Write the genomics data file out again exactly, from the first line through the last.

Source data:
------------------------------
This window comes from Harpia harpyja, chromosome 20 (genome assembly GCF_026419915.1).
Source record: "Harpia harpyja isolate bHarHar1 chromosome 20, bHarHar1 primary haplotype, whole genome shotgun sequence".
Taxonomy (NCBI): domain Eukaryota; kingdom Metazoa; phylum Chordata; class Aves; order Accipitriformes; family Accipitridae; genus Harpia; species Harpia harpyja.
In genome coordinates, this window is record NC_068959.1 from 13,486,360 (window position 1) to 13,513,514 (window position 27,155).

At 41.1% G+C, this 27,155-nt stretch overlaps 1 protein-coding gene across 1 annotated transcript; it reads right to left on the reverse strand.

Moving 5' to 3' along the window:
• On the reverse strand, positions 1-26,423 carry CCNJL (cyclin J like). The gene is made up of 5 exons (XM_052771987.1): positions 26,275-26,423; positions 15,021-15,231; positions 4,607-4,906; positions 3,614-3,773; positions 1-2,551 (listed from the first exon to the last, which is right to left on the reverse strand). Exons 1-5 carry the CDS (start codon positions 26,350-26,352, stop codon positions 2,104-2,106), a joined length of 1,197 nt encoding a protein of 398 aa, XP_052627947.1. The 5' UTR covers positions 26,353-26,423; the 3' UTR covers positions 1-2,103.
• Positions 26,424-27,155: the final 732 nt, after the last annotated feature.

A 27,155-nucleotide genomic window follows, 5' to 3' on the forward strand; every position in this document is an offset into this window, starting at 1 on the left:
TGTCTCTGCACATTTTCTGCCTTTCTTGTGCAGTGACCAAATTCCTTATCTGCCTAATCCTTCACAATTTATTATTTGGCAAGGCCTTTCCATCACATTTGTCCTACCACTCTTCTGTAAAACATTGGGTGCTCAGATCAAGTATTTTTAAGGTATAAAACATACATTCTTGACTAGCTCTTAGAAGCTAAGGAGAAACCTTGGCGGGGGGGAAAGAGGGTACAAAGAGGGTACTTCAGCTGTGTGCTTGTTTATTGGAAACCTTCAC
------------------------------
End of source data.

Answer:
This window comes from Harpia harpyja, chromosome 20 (genome assembly GCF_026419915.1).
Source record: "Harpia harpyja isolate bHarHar1 chromosome 20, bHarHar1 primary haplotype, whole genome shotgun sequence".
Taxonomy (NCBI): domain Eukaryota; kingdom Metazoa; phylum Chordata; class Aves; order Accipitriformes; family Accipitridae; genus Harpia; species Harpia harpyja.
In genome coordinates, this window is record NC_068959.1 from 13,486,360 (window position 1) to 13,513,514 (window position 27,155).

At 41.1% G+C, this 27,155-nt stretch overlaps 1 protein-coding gene across 1 annotated transcript; it reads right to left on the reverse strand.

Moving 5' to 3' along the window:
• On the reverse strand, positions 1-26,423 carry CCNJL (cyclin J like). The gene is made up of 5 exons (XM_052771987.1): positions 26,275-26,423; positions 15,021-15,231; positions 4,607-4,906; positions 3,614-3,773; positions 1-2,551 (listed from the first exon to the last, which is right to left on the reverse strand). Exons 1-5 carry the CDS (start codon positions 26,350-26,352, stop codon positions 2,104-2,106), a joined length of 1,197 nt encoding a protein of 398 aa, XP_052627947.1. The 5' UTR covers positions 26,353-26,423; the 3' UTR covers positions 1-2,103.
• Positions 26,424-27,155: the final 732 nt, after the last annotated feature.

A 27,155-nucleotide genomic window follows, 5' to 3' on the forward strand; every position in this document is an offset into this window, starting at 1 on the left:
TGTCTCTGCACATTTTCTGCCTTTCTTGTGCAGTGACCAAATTCCTTATCTGCCTAATCCTTCACAATTTATTATTTGGCAAGGCCTTTCCATCACATTTGTCCTACCACTCTTCTGTAAAACATTGGGTGCTCAGATCAAGTATTTTTAAGGTATAAAACATACATTCTTGACTAGCTCTTAGAAGCTAAGGAGAAACCTTGGCGGGGGGGAAAGAGGGTACAAAGAGGGTACTTCAGCTGTGTGCTTGTTTATTGGAAACCTTCAC